Toy Rotation

We have a 9 year old daughter and 2 year old son. When our daughter was younger, I remember her having soooooo many toys and feeling overwhelmed with the amount we were continually adding to. My way of coping was to buy more shelves, boxes and baskets to hold all of the loot so that she could still have access to it. As nice as that sounds, it didn’t really work because she just had too much and it completely overwhelmed her. She wouldn’t really play with stuff for more than a few minutes and it seemed more fun to dump it out and move onto the next basket. Honestly, that’s not very fun to clean up.

Last year, when our son also started to accumulated a hoard of toys, which he wasn’t really playing with, I knew that we needed some sort of system to keep things interesting. And that is when I came across Kim’s post and we started our own toy rotation.

Toy Rotation 1

Basically, we rotate all of the toys on a schedule. (Every 2 weeks works best for us!) This seems to keep our son interested in the toys he has and he plays with everything! Woohoo!

To start, we culled all of the toys that were missing parts, broken, or from fast food joints. Then everything else was sorted into groups. Thinking, Moving, and Pretending. Here are some examples of our toys in each of the groups:

Thinking Toys – Latch boards, wooden blocks, puzzles, mega blocks, shape sorters, and stacking toys.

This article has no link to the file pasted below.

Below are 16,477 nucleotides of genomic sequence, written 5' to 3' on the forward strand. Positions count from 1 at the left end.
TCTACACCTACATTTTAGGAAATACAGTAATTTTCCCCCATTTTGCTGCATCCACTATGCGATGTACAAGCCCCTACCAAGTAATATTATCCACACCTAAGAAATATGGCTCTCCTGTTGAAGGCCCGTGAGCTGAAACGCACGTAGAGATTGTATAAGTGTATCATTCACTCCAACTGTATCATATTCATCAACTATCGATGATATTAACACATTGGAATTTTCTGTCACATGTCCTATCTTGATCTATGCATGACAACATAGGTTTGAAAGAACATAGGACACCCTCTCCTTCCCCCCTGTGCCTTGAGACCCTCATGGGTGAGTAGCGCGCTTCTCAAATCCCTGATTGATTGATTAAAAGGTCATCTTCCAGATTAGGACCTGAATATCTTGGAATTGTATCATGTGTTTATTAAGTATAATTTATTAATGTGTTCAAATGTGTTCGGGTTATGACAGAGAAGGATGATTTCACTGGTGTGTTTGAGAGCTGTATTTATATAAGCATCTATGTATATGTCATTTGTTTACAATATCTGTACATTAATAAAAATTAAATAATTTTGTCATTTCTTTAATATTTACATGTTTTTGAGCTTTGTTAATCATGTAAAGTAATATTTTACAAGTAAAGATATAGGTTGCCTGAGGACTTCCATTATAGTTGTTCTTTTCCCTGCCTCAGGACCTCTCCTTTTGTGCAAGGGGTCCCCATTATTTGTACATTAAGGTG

Moving Toys – Ride-on toys, a slide, balls, musical instruments, and a tunnel.

Pretending Toys – Grilling set, train set, food toys, dress up clothes, a tool set, stuffed animals.

We have a few baskets we keep on a shelf in the corner of our living room that hold toys with multiple pieces and parts, as well as books, which we also rotate.

Toy Rotation 2 Toy Rotation 3 Toy Rotation 4

Then, the shelf is filled with other toys. I typically try to have 3 toys, from each of the groups listed above, out for him to play with.

Toy Rotation 5 Toy Rotation 6

Toy Rotation 7 Toy Rotation 8

As you can see, a lot of the moving type toys and dress up clothes won’t fit on the shelf, so we have those in another corner of the room. In addition to these, there are a few items that are always out and not rotated which include balls (you can see our DIY ball basket here,) a grill, a doll house and a chalkboard. We also have a few items that come out more sporadically, such as art supplies, play dough, a marble game, and a tent. The rest of the toys are stored away, out of sight, until it is their turn for rotation.

Toy Rotation 9

Using a toy rotation has been absolutely wonderful for us. EVERYTHING gets played with and we have found that all of the toys are used for longer periods of time. Plus, clean up is a breeze! And when you have a busy toddler, having something go smoothly is always welcome.

Do you implement a toy rotation or know someone who does? Are their methods similar to ours or do they do something entirely different? If you are struggling with a surplus of toys that don’t get played with, give the toy rotation a try and let us know how it works out for you!

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